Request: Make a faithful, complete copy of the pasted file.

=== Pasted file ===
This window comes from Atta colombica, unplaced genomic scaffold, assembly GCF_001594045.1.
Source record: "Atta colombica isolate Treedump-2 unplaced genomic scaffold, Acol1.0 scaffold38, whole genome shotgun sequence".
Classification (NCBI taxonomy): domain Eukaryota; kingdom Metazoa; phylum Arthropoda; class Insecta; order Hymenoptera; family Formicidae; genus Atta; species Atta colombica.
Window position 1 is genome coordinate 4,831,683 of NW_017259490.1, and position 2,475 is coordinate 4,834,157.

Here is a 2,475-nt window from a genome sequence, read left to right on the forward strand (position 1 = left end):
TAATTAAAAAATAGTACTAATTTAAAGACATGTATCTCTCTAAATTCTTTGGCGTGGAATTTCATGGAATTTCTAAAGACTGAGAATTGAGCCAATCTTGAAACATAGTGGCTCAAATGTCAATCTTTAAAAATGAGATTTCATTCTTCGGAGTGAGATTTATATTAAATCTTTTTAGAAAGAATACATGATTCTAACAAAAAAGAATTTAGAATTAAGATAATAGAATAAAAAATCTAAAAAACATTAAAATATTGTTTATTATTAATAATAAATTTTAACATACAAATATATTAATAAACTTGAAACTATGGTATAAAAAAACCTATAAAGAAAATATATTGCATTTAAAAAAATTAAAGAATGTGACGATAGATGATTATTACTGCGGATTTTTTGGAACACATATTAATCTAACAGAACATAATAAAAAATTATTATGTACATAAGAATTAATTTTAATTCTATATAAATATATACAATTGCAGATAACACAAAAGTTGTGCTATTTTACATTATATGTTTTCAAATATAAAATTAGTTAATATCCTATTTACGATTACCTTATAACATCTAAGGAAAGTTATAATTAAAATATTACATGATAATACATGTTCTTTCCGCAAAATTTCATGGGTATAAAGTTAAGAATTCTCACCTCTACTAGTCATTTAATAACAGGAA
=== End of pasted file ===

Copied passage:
This window comes from Atta colombica, unplaced genomic scaffold, assembly GCF_001594045.1.
Source record: "Atta colombica isolate Treedump-2 unplaced genomic scaffold, Acol1.0 scaffold38, whole genome shotgun sequence".
Classification (NCBI taxonomy): domain Eukaryota; kingdom Metazoa; phylum Arthropoda; class Insecta; order Hymenoptera; family Formicidae; genus Atta; species Atta colombica.
Window position 1 is genome coordinate 4,831,683 of NW_017259490.1, and position 2,475 is coordinate 4,834,157.

Here is a 2,475-nt window from a genome sequence, read left to right on the forward strand (position 1 = left end):
TAATTAAAAAATAGTACTAATTTAAAGACATGTATCTCTCTAAATTCTTTGGCGTGGAATTTCATGGAATTTCTAAAGACTGAGAATTGAGCCAATCTTGAAACATAGTGGCTCAAATGTCAATCTTTAAAAATGAGATTTCATTCTTCGGAGTGAGATTTATATTAAATCTTTTTAGAAAGAATACATGATTCTAACAAAAAAGAATTTAGAATTAAGATAATAGAATAAAAAATCTAAAAAACATTAAAATATTGTTTATTATTAATAATAAATTTTAACATACAAATATATTAATAAACTTGAAACTATGGTATAAAAAAACCTATAAAGAAAATATATTGCATTTAAAAAAATTAAAGAATGTGACGATAGATGATTATTACTGCGGATTTTTTGGAACACATATTAATCTAACAGAACATAATAAAAAATTATTATGTACATAAGAATTAATTTTAATTCTATATAAATATATACAATTGCAGATAACACAAAAGTTGTGCTATTTTACATTATATGTTTTCAAATATAAAATTAGTTAATATCCTATTTACGATTACCTTATAACATCTAAGGAAAGTTATAATTAAAATATTACATGATAATACATGTTCTTTCCGCAAAATTTCATGGGTATAAAGTTAAGAATTCTCACCTCTACTAGTCATTTAATAACAGGAA